Excuse the metaphor, but it’s always been a gamble to guess when Taiwan will start up its first casino. Voters in one county said no thanks in 2009 after a developer had bought land for a gaming resort. An American casino operator keenest to develop in another county has gone quiet after voters said OK to gambling. And Taiwan’s legislature still hasn’t passed the core enabling legislation that would allow casinos anywhere.
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But people in government expect movement this year, allowing Taiwan to open its first casino in 2019 to start vying with Singapore, the Philippines and even Macau for Asia business worth something like $45-$50 billion per year. The world’s big-name casino operators are already interested as Taiwan sits just across a narrow strait from China, Asia’s top source of gamblers.
As early as this month, parliament could cut off months of debate and give final approval to the Casino Management Act. Approval would allow offshore islands under Taipei’s authority to accept bids for resort-casino projects as outlined in the act’s text. The rugged, distant archipelago of Matsu would qualify right away because last year its people voted in favor of operating casinos, which would boost infrastructure and add jobs. With the act in hand, Matsu local officials would know how many casinos are allowed – probably just one or two – and how to evaluate bids. Bids plus construction of casinos and attendant infrastructure would equal five years.
“Given that the act could be successfully passed in the beginning of year 2014, we optimistically expect that the earliest time the casino could open to public in Matsu is around 2019,” says Lin Kuo-shian, director-general of the transportation ministry department in in charge of gaming. Matsu’s tourism head Liu Te-chuan is eyeing the same timeframe. A number of household-name casino operators have quietly expressed interest but would need several years following permits to get the land and build out infrastructure, possibly including one of the small archipelago’s two civilian airports, he explains.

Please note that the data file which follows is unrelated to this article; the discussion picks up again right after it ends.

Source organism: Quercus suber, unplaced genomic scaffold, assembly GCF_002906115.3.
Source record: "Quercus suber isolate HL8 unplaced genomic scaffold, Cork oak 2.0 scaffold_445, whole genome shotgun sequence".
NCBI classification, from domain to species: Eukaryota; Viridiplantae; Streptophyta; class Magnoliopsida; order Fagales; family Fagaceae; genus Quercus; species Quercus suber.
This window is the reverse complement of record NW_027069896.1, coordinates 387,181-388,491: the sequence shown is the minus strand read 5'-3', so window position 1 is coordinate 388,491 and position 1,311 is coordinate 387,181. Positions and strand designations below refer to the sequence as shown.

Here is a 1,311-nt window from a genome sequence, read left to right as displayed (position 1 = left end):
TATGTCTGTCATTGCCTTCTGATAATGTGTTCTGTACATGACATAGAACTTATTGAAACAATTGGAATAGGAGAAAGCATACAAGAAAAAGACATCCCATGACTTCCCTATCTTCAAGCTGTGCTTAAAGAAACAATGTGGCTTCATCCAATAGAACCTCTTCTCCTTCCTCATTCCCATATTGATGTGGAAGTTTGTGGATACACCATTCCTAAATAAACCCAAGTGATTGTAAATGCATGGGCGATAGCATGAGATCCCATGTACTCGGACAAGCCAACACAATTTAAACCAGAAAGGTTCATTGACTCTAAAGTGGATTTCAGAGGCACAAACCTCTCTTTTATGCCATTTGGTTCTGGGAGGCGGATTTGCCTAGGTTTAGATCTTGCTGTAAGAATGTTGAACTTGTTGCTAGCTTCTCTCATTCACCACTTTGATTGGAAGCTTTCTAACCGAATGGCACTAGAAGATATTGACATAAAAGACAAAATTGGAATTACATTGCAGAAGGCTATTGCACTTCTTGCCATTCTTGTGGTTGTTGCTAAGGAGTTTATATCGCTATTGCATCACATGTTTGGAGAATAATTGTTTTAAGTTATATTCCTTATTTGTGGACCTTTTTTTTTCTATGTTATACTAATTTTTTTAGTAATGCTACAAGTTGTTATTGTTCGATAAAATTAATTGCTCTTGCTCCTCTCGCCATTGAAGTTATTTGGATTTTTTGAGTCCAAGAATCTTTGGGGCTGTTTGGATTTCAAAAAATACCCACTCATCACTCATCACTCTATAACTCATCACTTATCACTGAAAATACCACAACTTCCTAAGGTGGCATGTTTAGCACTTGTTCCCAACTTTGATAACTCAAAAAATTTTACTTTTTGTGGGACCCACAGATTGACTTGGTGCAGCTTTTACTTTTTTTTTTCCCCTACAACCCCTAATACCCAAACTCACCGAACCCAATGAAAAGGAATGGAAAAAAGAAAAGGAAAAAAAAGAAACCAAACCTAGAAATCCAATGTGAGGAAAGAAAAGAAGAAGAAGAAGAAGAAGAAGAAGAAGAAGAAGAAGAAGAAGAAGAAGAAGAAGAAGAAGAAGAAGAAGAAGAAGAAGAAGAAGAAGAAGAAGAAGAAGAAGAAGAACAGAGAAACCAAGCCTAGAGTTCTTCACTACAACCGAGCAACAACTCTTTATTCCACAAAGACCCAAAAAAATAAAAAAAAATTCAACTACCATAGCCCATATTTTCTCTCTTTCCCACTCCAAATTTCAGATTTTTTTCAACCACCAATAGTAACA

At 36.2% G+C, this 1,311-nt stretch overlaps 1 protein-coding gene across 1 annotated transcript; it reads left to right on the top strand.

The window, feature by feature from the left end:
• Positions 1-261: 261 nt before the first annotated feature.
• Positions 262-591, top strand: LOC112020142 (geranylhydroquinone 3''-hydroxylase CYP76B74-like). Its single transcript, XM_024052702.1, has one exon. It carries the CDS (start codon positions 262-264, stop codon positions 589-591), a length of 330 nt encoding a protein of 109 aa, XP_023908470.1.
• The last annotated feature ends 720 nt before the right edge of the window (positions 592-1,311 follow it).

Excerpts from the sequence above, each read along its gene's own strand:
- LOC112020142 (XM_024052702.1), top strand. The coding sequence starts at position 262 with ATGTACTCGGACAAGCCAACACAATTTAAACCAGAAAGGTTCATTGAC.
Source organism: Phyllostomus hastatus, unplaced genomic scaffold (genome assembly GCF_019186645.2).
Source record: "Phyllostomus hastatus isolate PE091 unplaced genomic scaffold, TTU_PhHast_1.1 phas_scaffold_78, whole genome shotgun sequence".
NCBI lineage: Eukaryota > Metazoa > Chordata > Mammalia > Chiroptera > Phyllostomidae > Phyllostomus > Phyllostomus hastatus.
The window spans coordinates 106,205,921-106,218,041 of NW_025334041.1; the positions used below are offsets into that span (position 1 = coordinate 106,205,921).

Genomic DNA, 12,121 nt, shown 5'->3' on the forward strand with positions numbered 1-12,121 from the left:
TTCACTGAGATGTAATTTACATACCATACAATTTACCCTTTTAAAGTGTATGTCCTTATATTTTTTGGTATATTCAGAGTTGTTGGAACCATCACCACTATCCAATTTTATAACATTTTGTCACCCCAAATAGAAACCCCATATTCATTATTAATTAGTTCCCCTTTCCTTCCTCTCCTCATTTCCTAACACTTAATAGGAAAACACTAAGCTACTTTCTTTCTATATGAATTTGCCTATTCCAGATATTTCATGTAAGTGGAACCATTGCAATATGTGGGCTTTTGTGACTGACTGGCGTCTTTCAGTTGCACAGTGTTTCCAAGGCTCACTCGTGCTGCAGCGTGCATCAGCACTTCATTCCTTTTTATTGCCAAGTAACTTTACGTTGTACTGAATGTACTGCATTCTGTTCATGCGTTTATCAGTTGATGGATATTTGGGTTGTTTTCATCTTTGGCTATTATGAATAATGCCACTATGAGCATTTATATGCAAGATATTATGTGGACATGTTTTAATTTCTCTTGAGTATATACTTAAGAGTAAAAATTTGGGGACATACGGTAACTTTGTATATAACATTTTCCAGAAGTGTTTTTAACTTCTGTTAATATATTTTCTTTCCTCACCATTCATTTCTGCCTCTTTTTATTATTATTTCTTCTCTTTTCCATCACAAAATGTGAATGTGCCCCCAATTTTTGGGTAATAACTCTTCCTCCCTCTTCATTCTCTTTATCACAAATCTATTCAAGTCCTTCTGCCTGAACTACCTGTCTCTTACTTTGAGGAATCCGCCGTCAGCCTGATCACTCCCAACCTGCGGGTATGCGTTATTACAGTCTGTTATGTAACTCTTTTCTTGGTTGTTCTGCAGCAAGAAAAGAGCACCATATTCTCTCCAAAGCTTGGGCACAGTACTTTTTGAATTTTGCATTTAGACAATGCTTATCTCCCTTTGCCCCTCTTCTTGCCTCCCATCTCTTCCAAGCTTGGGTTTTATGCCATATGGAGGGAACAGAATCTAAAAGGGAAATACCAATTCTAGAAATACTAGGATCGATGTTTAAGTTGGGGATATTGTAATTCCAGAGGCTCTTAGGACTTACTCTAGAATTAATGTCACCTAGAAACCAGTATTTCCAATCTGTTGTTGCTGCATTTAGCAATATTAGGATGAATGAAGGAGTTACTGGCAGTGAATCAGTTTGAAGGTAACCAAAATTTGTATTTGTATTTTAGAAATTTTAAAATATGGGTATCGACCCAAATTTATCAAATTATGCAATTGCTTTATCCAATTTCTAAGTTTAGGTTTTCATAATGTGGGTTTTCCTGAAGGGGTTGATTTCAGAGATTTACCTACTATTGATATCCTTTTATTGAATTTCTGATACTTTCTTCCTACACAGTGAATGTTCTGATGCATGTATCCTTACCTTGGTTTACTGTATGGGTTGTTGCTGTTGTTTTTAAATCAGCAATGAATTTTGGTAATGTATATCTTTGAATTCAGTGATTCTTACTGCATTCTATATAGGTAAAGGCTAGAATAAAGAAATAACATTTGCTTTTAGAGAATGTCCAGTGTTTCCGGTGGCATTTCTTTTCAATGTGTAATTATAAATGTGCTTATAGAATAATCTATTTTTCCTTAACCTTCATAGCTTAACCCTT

One suitor – Weidner Resorts – has fallen quiet after pledging during the vote-yes campaign in 2012 to build a bridge and a new airport. The company run by Sands Corp. ex-president William Weidner has said little about his once ballyhooed plans for 100-room resort casino in Matsu since a Philippine casino ended its contract in September with his firm Global Gaming Asset Management Group. Other big names are at the table in Matsu, just in the shadows for now. “Weidner has the will, but there are other companies that are waiting for the act to go through parliament,” Liu says. “We don’t know how many will come forward.”
In another chain of Taipei-administered offshore islands, Penghu (aka the Pescadores), the pro-casino camp is gearing up for another voter referendum after a surprise loss in 2009. If it passed on the back of the legislative bill, the 64-islet Taiwan Strait archipelago could start gambling relatively soon. Claremont Partners Ltd., based in Isle of Man, owns 27 acres of land there and would just need to renew permits to start building an integrated resort-casino, said the company’s Asia point person Carl Burger. A subsidiary of the same operator aims to open a resort-casino in the Catskill Mountains of New York state.
“Penghu is the only island where no major company apart from Claremont has staked claim,” Burger says. “We continue to conclude that Penghu very much remains a viable location. We anticipate that the supporting Taiwan legislation will finally pass in 2014 and set the stage for gaming operators and investors to enter a new Asian jurisdiction.”
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